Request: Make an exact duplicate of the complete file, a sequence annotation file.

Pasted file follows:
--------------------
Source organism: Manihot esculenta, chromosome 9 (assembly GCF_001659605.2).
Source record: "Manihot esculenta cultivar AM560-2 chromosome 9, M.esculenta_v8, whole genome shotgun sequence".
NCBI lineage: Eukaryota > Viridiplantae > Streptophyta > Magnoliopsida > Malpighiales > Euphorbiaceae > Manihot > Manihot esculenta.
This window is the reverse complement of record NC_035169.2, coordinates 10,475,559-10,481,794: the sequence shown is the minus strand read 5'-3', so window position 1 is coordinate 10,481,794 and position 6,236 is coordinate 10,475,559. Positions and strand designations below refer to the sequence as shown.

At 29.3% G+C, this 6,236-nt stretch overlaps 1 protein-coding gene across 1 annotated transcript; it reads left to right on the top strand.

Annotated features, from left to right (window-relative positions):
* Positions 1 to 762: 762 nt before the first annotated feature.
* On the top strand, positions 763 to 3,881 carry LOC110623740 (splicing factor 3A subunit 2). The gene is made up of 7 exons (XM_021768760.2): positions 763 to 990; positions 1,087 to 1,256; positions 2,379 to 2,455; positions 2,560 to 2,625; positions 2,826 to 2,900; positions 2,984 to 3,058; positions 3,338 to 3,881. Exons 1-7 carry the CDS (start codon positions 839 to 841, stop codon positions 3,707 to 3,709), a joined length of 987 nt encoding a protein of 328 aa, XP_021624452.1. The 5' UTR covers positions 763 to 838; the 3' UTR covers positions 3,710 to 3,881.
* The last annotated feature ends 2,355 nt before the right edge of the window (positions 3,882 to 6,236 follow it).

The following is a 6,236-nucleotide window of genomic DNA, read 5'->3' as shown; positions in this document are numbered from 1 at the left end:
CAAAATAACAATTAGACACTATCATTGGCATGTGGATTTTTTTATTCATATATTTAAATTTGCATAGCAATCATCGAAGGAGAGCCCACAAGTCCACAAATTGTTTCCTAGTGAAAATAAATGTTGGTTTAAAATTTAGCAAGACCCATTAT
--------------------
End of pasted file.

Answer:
Source organism: Manihot esculenta, chromosome 9 (assembly GCF_001659605.2).
Source record: "Manihot esculenta cultivar AM560-2 chromosome 9, M.esculenta_v8, whole genome shotgun sequence".
NCBI lineage: Eukaryota > Viridiplantae > Streptophyta > Magnoliopsida > Malpighiales > Euphorbiaceae > Manihot > Manihot esculenta.
This window is the reverse complement of record NC_035169.2, coordinates 10,475,559-10,481,794: the sequence shown is the minus strand read 5'-3', so window position 1 is coordinate 10,481,794 and position 6,236 is coordinate 10,475,559. Positions and strand designations below refer to the sequence as shown.

At 29.3% G+C, this 6,236-nt stretch overlaps 1 protein-coding gene across 1 annotated transcript; it reads left to right on the top strand.

Annotated features, from left to right (window-relative positions):
* Positions 1 to 762: 762 nt before the first annotated feature.
* On the top strand, positions 763 to 3,881 carry LOC110623740 (splicing factor 3A subunit 2). The gene is made up of 7 exons (XM_021768760.2): positions 763 to 990; positions 1,087 to 1,256; positions 2,379 to 2,455; positions 2,560 to 2,625; positions 2,826 to 2,900; positions 2,984 to 3,058; positions 3,338 to 3,881. Exons 1-7 carry the CDS (start codon positions 839 to 841, stop codon positions 3,707 to 3,709), a joined length of 987 nt encoding a protein of 328 aa, XP_021624452.1. The 5' UTR covers positions 763 to 838; the 3' UTR covers positions 3,710 to 3,881.
* The last annotated feature ends 2,355 nt before the right edge of the window (positions 3,882 to 6,236 follow it).

The following is a 6,236-nucleotide window of genomic DNA, read 5'->3' as shown; positions in this document are numbered from 1 at the left end:
CAAAATAACAATTAGACACTATCATTGGCATGTGGATTTTTTTATTCATATATTTAAATTTGCATAGCAATCATCGAAGGAGAGCCCACAAGTCCACAAATTGTTTCCTAGTGAAAATAAATGTTGGTTTAAAATTTAGCAAGACCCATTAT